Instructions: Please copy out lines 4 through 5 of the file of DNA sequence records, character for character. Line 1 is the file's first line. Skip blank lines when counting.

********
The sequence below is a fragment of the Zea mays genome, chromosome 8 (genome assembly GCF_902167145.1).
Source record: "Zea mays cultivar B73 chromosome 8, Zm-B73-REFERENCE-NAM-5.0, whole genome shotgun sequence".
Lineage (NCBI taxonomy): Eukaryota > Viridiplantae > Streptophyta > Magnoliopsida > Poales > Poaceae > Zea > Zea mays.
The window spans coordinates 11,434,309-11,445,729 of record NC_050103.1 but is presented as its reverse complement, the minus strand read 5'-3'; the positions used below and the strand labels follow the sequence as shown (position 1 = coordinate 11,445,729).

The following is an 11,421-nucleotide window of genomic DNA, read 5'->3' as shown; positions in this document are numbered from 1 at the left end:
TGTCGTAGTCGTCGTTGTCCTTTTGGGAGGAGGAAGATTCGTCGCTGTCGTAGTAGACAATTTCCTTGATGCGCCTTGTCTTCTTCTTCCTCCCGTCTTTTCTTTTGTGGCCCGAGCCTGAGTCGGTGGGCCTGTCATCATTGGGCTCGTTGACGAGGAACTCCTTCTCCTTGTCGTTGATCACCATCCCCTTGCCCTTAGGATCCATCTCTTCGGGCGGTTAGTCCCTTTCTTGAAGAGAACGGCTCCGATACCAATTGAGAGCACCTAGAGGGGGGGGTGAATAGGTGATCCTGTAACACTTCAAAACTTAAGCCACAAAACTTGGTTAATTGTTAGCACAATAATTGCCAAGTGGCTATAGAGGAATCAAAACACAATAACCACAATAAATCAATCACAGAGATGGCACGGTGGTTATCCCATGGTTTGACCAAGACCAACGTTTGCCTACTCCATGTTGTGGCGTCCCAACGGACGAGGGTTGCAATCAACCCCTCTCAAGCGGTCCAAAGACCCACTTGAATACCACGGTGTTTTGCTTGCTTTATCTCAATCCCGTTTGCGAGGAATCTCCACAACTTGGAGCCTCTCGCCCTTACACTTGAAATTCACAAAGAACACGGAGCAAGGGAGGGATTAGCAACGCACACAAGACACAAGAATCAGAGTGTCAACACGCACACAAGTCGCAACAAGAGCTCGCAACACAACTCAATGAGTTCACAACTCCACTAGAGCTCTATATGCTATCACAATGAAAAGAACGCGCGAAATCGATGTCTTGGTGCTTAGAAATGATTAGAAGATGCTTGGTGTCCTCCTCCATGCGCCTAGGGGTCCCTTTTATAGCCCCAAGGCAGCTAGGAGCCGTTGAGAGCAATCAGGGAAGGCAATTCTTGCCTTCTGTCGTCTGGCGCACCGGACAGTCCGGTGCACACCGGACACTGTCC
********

The window spans coordinates 11,434,309-11,445,729 of record NC_050103.1 but is presented as its reverse complement, the minus strand read 5'-3'; the positions used below and the strand labels follow the sequence as shown (position 1 = coordinate 11,445,729).

The following is an 11,421-nucleotide window of genomic DNA, read 5'->3' as shown; positions in this document are numbered from 1 at the left end: